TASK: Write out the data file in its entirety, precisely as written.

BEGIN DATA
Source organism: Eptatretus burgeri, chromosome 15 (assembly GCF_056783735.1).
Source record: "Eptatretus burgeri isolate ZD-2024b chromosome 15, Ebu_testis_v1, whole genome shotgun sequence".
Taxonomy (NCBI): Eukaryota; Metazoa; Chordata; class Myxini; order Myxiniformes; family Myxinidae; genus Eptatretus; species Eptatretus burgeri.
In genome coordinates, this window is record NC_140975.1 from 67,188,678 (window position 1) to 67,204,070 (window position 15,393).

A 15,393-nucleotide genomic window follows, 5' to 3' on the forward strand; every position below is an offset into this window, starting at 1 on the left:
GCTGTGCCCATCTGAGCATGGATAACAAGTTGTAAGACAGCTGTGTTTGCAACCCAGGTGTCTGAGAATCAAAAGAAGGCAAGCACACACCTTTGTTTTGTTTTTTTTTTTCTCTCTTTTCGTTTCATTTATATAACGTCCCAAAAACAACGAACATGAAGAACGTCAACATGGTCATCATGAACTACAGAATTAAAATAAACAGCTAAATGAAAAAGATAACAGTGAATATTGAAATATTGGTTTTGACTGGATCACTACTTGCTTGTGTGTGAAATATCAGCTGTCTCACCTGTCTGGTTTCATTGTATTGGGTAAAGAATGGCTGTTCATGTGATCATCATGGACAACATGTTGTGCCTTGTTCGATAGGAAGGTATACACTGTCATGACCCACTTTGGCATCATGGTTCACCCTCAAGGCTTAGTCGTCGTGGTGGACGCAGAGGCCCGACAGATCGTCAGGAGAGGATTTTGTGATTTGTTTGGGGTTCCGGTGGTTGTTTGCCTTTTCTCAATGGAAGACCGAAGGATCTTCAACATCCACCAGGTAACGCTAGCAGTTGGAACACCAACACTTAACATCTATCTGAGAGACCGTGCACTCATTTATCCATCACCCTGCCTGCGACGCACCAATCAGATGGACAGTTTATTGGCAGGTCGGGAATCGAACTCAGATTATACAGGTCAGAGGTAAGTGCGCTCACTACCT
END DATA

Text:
Source organism: Eptatretus burgeri, chromosome 15 (assembly GCF_056783735.1).
Source record: "Eptatretus burgeri isolate ZD-2024b chromosome 15, Ebu_testis_v1, whole genome shotgun sequence".
Taxonomy (NCBI): Eukaryota; Metazoa; Chordata; class Myxini; order Myxiniformes; family Myxinidae; genus Eptatretus; species Eptatretus burgeri.
In genome coordinates, this window is record NC_140975.1 from 67,188,678 (window position 1) to 67,204,070 (window position 15,393).

A 15,393-nucleotide genomic window follows, 5' to 3' on the forward strand; every position below is an offset into this window, starting at 1 on the left:
GCTGTGCCCATCTGAGCATGGATAACAAGTTGTAAGACAGCTGTGTTTGCAACCCAGGTGTCTGAGAATCAAAAGAAGGCAAGCACACACCTTTGTTTTGTTTTTTTTTTTCTCTCTTTTCGTTTCATTTATATAACGTCCCAAAAACAACGAACATGAAGAACGTCAACATGGTCATCATGAACTACAGAATTAAAATAAACAGCTAAATGAAAAAGATAACAGTGAATATTGAAATATTGGTTTTGACTGGATCACTACTTGCTTGTGTGTGAAATATCAGCTGTCTCACCTGTCTGGTTTCATTGTATTGGGTAAAGAATGGCTGTTCATGTGATCATCATGGACAACATGTTGTGCCTTGTTCGATAGGAAGGTATACACTGTCATGACCCACTTTGGCATCATGGTTCACCCTCAAGGCTTAGTCGTCGTGGTGGACGCAGAGGCCCGACAGATCGTCAGGAGAGGATTTTGTGATTTGTTTGGGGTTCCGGTGGTTGTTTGCCTTTTCTCAATGGAAGACCGAAGGATCTTCAACATCCACCAGGTAACGCTAGCAGTTGGAACACCAACACTTAACATCTATCTGAGAGACCGTGCACTCATTTATCCATCACCCTGCCTGCGACGCACCAATCAGATGGACAGTTTATTGGCAGGTCGGGAATCGAACTCAGATTATACAGGTCAGAGGTAAGTGCGCTCACTACCT